The db is a 'wrapper' application that links to SQL tables used by an off-the-shelf app. We add additional functionality to accomodate business processes that the off-the-shelf app does not provide. So it has backend tables in both SQL and Access 2007. Each user has their own FE. Each FE suffers from the leak.

It does seem amazing that A2007/10 are so little used. I have to admit there was a learning curve to them. But I have 3 applications written in A2007/10. All are in daily use. I will be checking the other 2 to see if they have a leak.

I hope I am not the first to find a new bug.
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LVL 58
ID: 35143635
<<I have implemented it for all instances where a recordset is instantiated and used.>>

  It's not just recordsets, it's any object variable.  Anything you use a SET xxxx =

  Access/VBA is supposed to clean these up automatically, but the garbage collection is far from perfect.

<<We will monitor memory usage tomorrow.>>

  If you can, try and note how it grows and when.  Often the pattern will tell you something about the problem.

<<It does seem amazing that A2007/10 are so little used. I have to admit there was a learning curve to them. But I have 3 applications written in A2007/10. All are in daily use. I will be checking the other 2 to see if they have a leak.>>

  Most developers I know by-passed A2007 because of the ribbon and a few other things.   Another big issue was the hardware.  Lots of folks still on five/six year old machines and running XP.

  It's just now with a turnover in hardware that A2010 is coming into play and many seem to be warming up to it where they did not with A2007.  Mainly I think just because to a certain extent, A2000/A2003 looks old and out dated.

  Let us know how you make out and let's hope it's not some new bug.

  Oh and a couple of other questions:

1. Does the memory usage ever head down?  Say when you start some more apps?
2. Does the memory go up under all client OS's?
3. How much memory do these clients have?

JimD.






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LVL 3

Author Comment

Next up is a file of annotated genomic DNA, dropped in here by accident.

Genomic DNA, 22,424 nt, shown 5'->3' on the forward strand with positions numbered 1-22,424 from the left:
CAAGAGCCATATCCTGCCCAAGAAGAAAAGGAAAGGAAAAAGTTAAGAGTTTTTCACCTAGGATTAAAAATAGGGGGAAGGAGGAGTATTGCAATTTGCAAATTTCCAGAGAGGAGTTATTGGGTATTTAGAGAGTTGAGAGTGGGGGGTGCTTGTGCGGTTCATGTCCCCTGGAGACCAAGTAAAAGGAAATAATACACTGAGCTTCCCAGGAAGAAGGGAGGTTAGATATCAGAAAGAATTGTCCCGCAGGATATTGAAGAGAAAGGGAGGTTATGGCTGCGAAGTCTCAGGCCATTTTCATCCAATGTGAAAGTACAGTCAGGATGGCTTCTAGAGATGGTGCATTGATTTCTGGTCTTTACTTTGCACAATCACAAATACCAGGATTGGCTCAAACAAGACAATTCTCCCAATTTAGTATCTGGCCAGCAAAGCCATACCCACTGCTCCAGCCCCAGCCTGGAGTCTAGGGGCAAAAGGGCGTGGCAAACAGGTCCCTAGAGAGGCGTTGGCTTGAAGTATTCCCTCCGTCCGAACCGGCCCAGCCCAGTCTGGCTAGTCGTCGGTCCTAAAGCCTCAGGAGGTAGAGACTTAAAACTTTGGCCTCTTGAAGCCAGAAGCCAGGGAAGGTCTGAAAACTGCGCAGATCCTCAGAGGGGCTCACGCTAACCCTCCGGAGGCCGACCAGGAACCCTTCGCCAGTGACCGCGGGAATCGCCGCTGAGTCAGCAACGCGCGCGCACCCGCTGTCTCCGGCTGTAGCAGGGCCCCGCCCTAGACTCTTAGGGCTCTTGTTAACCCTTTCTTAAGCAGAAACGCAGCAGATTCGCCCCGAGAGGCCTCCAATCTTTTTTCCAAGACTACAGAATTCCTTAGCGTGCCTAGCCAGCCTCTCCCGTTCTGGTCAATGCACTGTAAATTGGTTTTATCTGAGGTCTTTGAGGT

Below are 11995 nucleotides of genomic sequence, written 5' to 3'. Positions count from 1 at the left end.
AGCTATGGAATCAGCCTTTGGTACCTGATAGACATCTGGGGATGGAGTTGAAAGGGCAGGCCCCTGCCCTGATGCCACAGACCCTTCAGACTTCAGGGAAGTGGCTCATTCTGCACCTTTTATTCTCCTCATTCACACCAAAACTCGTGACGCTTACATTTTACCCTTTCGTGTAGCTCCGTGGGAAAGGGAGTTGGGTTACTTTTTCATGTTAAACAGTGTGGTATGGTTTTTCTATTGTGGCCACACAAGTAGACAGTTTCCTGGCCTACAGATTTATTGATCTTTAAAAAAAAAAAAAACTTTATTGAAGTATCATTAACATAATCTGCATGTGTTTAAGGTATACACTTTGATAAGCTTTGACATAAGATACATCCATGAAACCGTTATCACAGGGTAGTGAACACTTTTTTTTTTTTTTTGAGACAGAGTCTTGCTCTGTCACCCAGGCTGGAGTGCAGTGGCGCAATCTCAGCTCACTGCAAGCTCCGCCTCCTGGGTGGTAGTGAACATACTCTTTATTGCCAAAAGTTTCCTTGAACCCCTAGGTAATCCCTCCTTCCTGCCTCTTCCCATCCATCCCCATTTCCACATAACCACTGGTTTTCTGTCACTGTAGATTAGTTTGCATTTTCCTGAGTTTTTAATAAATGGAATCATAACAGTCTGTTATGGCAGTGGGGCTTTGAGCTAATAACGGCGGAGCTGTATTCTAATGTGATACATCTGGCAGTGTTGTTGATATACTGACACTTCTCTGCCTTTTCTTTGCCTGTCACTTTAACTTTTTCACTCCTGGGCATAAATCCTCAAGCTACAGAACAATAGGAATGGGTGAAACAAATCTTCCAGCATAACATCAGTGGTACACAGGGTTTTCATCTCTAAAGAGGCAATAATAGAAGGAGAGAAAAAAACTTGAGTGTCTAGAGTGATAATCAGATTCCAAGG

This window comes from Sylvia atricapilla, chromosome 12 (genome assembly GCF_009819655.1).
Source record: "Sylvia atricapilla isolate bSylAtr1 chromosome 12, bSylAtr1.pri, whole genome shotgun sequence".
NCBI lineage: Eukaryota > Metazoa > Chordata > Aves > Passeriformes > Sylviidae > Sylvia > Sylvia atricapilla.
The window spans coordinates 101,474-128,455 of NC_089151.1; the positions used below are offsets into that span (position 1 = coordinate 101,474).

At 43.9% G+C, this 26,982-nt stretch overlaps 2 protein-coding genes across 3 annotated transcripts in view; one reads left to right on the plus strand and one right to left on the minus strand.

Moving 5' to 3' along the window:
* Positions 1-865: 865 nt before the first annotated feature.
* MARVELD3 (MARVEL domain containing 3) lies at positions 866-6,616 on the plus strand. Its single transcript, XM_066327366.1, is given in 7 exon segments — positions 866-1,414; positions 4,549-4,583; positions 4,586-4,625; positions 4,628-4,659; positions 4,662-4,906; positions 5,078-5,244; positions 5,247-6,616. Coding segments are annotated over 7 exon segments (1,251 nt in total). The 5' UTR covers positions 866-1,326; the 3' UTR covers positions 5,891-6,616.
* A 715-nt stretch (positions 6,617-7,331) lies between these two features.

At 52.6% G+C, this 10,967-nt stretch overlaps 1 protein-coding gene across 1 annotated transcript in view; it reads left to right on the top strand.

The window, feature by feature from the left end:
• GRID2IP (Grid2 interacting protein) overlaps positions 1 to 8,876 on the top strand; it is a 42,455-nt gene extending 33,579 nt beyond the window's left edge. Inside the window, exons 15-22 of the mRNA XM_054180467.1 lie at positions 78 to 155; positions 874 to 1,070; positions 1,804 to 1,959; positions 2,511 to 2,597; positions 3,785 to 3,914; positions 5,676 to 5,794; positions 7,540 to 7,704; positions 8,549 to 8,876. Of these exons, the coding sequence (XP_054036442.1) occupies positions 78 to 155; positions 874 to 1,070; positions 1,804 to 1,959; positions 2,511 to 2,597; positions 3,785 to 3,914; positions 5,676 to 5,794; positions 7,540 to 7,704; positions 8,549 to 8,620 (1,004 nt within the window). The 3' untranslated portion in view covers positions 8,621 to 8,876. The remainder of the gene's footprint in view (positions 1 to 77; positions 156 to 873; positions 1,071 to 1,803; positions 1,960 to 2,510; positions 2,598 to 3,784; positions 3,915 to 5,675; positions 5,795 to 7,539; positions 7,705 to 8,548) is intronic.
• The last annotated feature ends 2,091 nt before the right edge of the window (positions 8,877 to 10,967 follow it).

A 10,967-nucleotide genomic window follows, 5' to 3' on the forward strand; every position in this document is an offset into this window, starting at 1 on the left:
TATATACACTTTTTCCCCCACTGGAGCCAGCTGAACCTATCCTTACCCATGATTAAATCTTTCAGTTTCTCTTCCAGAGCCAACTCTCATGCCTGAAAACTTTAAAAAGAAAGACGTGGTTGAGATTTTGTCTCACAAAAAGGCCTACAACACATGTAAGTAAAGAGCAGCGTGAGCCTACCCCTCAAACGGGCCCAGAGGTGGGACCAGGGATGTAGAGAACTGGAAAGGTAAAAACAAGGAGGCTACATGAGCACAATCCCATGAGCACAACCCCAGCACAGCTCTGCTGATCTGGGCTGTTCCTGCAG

by:PowerComputers
ID: 35144159
The interesting thing is that memory usage increases even when the app is at 'idle' - sitting freshly opened at the main menu with no user input and without focus. I have seen this on other A2007 apps too. It definitely shows jumps whenever a form is opened - evenforms that bind only a table. It never goes down.

I have not checked to see if the increase happens on all OSs, but it happens on Server 2003 and Vista, and Win7.
All clients have 2 to 4 gb RAM. Probably all have 4.
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LVL 75
ID: 35144239
Idle ... that really makes no sense at all. Something else is going.
When this is happen, on the TM Processes tab ... if you sort by %CPU Usage - Descending ... where is ACCESS.EXE in this mix ... and how much does the value vary in this Idle mode ?

mx
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LVL 3

Author Comment

by:PowerComputers
ID: 35184141
An update.
I did find that I had missed closing some intances of a qrydef.
After fixing that, the memory leak has slowed considerably. Closing forms now actually releases some memory.
Now I suspect that the ODBC to SQLmay be the cause.
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LVL 75

Assisted Solution

by:DatabaseMX (Joe Anderson - Microsoft MVP, Access and Data Platform)
DatabaseMX (Joe Anderson - Microsoft MVP, Access and Data Platform) earned 750 total points
ID: 35871367
Has this question been resolved?  Can we close the question ?

thx.mx
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LVL 3

Author Closing Comment

by:PowerComputers
ID: 35874386
Memory leak in still present but reduced. Further work is ongoing.